How to Clean Headphones – A Complete Beginner’s Guide

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How To Clean Headphones GuideThere’s no feeling as great as when you finally buy that awesome pair of headphones/earphones you’ve been longing for and discover that they actually live up to expectations or even better, they absolutely blow your mind away.

Equally, nothing feels worse than popping your favorite babies on and discovering they’re bust.

So in an effort to keep your headphones/earphones from dying on you or at the very least delaying the process, we’ve made a guide to help you clean and generally take care of your listening equipment to keep it working longer.

What You’ll Need

Headphones come with various materials in them, however, most of them sport various assortments of the following; plastic, metal, leather, foam, Velcro, Pleather and even wood. Most of these materials can be cleaned and maintained using regular products you may already have in your home. That said, here’s a list of what you’ll need:

  • A toothbrush
  • Soap or Detergent
  • Warm water
  • A small towel
  • A microfiber cloth

With just these items you’ll have no problem maintaining your headphones from earpads to connection plug.

If your headphones have leather earpads then you might need a special leather conditioner but we’ll get to that later.

Materials needed to clean headphones
No fancy cleaning materials needed! Chances are you already have this in your household.

Cleaning Velour and Pleather Earpads

These are really simple; all you need is your cloth and warm water. Dampen the cloth a little and you’re good to go. From there it’s just a simple matter of wiping them down to remove dirt and dust.

Some people have claimed that vacuuming them works as well, however, if that’s the direction you choose to go, I’d advise you to use one of those small battery powered vacuums for cleaning keyboards. If you can’t get hold of one of those, then your toothbrush will do.

If the earpads are removable, it’s always best to do all these things with them removed. If not, it’s best not to use a lot of water. Especially with pleather pads, damp is more than enough.

Whatever you do, don’t use leather conditioners on these materials, in case you didn’t know Pleather and Velour are synthetic fibers and leather conditioners must not be used with synthetics. They will spoil them sooner rather than later.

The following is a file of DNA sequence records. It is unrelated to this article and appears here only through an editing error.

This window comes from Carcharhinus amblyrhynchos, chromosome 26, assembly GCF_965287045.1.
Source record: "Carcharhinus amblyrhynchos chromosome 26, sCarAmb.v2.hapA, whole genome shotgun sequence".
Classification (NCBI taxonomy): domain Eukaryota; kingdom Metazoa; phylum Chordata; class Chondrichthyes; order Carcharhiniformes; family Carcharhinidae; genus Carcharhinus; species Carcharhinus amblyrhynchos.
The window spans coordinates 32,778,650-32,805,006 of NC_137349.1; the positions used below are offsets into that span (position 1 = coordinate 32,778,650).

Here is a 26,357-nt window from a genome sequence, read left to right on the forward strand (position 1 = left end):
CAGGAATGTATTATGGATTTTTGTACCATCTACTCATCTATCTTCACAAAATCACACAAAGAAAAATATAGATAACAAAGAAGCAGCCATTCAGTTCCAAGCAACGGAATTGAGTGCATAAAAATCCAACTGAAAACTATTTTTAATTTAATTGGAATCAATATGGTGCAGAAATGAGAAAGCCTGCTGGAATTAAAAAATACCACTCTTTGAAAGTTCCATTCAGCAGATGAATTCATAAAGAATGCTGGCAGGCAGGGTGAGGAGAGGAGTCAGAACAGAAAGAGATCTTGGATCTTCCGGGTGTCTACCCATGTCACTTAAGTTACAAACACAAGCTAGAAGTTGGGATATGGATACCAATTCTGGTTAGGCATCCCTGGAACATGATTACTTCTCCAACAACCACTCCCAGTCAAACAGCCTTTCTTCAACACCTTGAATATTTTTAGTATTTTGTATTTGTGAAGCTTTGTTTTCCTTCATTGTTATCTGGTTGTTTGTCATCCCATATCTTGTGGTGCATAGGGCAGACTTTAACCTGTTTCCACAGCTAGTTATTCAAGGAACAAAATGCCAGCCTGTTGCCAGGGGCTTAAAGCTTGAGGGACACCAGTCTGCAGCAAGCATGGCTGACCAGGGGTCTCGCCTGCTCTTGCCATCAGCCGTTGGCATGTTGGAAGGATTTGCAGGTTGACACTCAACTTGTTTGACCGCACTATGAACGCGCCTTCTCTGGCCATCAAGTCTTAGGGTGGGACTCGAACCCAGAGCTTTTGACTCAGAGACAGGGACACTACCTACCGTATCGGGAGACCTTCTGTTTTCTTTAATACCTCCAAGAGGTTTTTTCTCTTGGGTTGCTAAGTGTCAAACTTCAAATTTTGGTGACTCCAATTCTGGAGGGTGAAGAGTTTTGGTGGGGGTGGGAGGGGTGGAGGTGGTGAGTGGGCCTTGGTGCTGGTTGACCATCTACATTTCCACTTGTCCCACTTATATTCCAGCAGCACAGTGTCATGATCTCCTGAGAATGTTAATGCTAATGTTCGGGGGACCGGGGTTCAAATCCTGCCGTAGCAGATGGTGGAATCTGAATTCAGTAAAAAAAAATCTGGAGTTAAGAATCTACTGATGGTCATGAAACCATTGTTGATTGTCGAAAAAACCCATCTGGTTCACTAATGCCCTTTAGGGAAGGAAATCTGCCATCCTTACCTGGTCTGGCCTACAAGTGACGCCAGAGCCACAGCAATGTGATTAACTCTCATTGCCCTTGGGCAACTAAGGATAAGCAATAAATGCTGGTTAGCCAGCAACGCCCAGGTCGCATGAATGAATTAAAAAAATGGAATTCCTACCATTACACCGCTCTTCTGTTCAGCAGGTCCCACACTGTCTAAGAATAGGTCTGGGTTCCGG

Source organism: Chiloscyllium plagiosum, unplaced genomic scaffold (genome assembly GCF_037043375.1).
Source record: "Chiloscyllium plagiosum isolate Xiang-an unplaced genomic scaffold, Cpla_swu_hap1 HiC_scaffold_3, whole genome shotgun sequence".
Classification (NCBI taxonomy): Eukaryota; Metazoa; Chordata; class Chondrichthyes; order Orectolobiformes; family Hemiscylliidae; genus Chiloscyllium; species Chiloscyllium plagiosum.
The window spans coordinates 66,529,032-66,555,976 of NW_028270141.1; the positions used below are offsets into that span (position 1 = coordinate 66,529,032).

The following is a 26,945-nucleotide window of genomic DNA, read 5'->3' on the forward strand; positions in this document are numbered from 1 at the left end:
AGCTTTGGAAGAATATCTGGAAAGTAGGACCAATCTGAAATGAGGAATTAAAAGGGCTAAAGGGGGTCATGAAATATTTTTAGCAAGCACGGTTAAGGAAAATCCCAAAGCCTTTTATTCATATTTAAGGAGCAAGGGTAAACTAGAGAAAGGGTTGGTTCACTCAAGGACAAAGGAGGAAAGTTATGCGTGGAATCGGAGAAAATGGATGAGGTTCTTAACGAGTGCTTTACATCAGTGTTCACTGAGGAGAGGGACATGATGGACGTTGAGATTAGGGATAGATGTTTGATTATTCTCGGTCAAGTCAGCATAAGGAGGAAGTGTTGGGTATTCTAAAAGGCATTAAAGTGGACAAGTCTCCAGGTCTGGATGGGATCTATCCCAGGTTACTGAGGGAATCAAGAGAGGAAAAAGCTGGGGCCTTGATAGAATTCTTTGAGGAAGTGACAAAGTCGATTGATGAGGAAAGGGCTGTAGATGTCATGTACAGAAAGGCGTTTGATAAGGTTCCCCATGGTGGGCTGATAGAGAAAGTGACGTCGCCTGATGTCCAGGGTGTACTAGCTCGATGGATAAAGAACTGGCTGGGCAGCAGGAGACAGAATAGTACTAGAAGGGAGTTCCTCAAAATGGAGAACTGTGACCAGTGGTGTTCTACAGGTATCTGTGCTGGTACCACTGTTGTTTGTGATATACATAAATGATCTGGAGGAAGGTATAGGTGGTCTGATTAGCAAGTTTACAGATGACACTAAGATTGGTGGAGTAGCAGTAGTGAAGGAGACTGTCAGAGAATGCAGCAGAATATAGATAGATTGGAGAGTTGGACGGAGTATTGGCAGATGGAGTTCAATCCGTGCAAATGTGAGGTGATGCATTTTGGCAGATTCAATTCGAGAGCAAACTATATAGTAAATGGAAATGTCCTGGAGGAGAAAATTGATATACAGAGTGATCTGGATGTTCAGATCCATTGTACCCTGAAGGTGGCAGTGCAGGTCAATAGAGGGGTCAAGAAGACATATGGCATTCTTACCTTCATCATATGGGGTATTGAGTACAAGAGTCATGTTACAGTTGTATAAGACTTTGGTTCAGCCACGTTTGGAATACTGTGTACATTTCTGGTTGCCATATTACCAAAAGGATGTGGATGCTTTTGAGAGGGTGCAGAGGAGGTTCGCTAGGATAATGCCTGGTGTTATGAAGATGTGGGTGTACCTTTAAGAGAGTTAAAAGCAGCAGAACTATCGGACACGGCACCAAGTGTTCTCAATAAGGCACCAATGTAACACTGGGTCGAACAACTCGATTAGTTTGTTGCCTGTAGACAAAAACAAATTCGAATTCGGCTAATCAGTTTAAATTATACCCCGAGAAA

How to Thoroughly Wash Your Velour or Cotton Pads?

If your removable velour or cotton pads are really dirty and gathered stains and oils (which happens over time), you could give them a thorough cleaning with normal clothes detergent. I did this with my aging HD 650 pads.

Just follow these simple instructions:

  1. Take a small bowl and fill it with warm (not hot!) water.
  2. Mix it a little bit of clothes detergent. Read the instructions on the box as not to use too much detergent!
  3. Soak the pads and give them a gentle rub for a minute. A toothbrush can be used.
  4. Rinse them off with cold water to remove detergent traces.
  5. Squish the excess water out and let them dry.

You can let the pads dry naturally, but that will take days unless you put them in the sun or on the heating. Some faster alternatives for drying your pads are:

  • Machine drying
  • Using a hairdryer

That’s it! You now have a pair of clean fresh smelling pads.

Here are some pictures:

Sennheiser HD 650 oily and smeary earpads
Several years old, these pads can use some cleaning as skin oils and smears are visible
Sennheiser HD 650 earpads hand washed
After a thorough handwash, the HD 650 pads look and smell great!
Blowing Dry With Hairdryer HD 650 Earpads
To speed up the drying process, I used a hairdryer for several minutes.

Preserving and Cleaning Leather Pads

I know most people make a huge fuss about leather and treating it with various oils and conditioners. Truth is, plain water will preserve you leather just as well and quite frankly better than some of the poor quality products on the market. This is because plain water is easiest on leather. It doesn’t clog it up or otherwise react with it. So wiping down your leather earpads with water is actually good for them.

That said, you do need to be careful what you use to clean your leather earpads. Instead of water, you can use leather cleaner, but you do have to be careful which one you decide on. When you do decide, it’s best to test it someplace harmless.

When it comes to leather conditioner, most brands are pretty reliable; however, you do have to be a bit wary. Cream conditioners are best as Mink Oil and Dubbin will soften and rot the leather if applied constantly.

As a general rule conditioner doesn’t need to be applied frequently, two or three times a year will do.

Embedded Wood in Headphones

For these, it’s more of a storage issue than general care. In short, because of the wood, you’ll need to keep your headphones away from damp places, hot places. So cool and dry is the way to go.

For cleaning, microfiber or a soft cloth is best, wood polish can be used but isn’t necessary at all.

How to Clean Earbuds or In Ear Monitors and Foam Tips

If you’ve used foam tips at all, you will know that eventually they will disintegrate and fall apart. The more you use them the more sound quality will decrease. There’s just no getting around that.

To clean them, all you need to do is splash them around in warm and soapy water then leave them out to dry naturally. DO NOT SQUEEZE, that’ll just make sure they decay faster. To be honest, to ensure peak performance from your foam tips, replace them at least once a year.

The best way to take care of foam tips or in-ears in general though is to prevent them getting dirty in the first place. That is to say, you should clean your ears regularly and make sure they’re free of wax build up.